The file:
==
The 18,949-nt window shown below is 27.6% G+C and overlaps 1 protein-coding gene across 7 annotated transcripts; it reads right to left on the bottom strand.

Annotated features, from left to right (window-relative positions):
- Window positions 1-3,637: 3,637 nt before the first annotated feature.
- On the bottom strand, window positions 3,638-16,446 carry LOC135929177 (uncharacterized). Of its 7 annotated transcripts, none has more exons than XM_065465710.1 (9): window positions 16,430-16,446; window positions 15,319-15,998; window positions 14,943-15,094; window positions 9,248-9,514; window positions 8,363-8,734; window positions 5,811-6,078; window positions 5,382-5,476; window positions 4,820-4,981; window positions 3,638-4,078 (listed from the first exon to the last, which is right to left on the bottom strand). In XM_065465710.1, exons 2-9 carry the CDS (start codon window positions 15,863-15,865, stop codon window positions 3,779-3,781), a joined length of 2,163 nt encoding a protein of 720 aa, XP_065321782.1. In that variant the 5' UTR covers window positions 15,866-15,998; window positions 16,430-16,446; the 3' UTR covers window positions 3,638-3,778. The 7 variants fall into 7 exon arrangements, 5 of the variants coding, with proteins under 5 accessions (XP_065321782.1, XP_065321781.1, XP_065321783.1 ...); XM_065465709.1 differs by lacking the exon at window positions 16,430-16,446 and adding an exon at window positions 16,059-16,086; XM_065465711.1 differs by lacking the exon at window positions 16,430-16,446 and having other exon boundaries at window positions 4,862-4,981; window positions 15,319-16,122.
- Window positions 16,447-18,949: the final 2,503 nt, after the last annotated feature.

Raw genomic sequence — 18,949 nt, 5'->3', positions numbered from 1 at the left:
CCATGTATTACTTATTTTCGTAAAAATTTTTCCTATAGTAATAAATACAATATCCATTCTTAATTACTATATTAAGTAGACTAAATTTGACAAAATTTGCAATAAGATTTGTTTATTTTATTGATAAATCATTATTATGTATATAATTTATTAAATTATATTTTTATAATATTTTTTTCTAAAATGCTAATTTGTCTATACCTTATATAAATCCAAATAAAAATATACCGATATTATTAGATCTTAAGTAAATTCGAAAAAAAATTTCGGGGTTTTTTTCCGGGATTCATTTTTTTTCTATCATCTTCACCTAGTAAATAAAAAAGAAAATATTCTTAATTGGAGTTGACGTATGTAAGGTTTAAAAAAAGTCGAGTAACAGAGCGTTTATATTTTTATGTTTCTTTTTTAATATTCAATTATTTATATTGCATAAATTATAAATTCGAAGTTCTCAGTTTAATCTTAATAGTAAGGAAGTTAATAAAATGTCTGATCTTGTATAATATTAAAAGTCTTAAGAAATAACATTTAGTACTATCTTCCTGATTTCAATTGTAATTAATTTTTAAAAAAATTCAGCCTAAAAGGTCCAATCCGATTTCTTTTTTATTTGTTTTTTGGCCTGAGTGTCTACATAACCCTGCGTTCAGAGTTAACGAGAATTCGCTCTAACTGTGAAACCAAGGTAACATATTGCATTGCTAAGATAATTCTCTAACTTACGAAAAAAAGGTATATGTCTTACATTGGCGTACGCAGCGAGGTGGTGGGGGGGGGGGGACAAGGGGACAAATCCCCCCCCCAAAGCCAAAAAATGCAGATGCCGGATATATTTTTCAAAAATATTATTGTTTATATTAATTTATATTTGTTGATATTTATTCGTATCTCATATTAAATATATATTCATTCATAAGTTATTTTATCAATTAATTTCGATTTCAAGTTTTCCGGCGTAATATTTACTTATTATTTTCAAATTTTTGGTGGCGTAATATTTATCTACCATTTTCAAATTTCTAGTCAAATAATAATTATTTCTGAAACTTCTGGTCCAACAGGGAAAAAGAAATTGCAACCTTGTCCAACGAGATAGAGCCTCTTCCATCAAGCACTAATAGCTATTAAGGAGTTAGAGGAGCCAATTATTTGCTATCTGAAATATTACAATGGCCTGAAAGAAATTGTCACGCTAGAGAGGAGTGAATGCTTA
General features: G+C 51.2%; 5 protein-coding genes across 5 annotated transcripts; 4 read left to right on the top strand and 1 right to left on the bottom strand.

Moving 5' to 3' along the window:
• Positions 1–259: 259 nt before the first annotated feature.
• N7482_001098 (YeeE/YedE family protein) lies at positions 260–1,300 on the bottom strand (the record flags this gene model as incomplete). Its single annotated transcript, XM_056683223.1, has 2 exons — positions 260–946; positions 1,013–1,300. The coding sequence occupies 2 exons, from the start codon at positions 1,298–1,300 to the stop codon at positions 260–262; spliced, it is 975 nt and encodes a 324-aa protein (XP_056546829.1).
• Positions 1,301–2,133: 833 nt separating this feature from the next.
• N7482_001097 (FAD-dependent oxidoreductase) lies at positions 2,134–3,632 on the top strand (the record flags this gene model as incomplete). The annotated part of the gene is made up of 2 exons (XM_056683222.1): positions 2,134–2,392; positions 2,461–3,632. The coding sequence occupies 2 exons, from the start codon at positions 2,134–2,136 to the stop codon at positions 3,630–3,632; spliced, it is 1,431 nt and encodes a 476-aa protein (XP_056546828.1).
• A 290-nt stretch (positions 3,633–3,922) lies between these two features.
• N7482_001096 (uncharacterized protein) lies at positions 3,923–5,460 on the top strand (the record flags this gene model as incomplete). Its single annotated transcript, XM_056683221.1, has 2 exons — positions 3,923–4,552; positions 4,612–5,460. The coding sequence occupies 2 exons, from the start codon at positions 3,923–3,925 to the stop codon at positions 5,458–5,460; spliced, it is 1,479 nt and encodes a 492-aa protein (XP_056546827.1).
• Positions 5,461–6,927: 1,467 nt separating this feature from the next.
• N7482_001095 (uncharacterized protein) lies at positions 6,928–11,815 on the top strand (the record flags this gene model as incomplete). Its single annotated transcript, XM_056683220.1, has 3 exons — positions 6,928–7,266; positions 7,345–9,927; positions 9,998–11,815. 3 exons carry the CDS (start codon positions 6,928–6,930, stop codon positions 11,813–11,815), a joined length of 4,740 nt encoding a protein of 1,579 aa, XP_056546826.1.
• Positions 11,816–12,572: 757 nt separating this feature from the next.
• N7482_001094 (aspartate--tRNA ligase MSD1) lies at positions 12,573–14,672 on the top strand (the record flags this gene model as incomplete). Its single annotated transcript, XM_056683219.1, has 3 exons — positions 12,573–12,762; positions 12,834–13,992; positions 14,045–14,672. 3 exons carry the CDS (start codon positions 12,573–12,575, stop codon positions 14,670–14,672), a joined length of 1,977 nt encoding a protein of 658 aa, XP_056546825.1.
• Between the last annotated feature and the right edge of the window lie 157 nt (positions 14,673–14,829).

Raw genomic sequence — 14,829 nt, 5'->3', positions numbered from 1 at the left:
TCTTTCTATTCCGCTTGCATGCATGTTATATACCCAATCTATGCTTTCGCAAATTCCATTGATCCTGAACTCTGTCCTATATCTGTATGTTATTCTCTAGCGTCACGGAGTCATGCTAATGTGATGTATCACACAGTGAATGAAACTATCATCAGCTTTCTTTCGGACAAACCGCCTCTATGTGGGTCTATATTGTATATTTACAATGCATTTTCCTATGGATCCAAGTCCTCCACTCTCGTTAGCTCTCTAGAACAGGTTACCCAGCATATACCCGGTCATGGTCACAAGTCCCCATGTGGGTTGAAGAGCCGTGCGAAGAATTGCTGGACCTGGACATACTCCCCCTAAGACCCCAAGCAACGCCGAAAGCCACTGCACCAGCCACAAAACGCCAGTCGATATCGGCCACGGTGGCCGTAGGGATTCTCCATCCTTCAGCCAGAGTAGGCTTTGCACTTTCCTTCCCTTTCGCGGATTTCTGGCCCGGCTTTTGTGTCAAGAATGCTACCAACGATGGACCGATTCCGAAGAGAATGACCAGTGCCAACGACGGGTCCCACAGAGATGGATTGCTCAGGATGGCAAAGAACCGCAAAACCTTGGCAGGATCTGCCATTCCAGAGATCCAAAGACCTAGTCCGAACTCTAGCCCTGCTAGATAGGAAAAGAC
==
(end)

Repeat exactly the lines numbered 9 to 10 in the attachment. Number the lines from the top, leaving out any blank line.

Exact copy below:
Moving 5' to 3' along the window:
• Positions 1–259: 259 nt before the first annotated feature.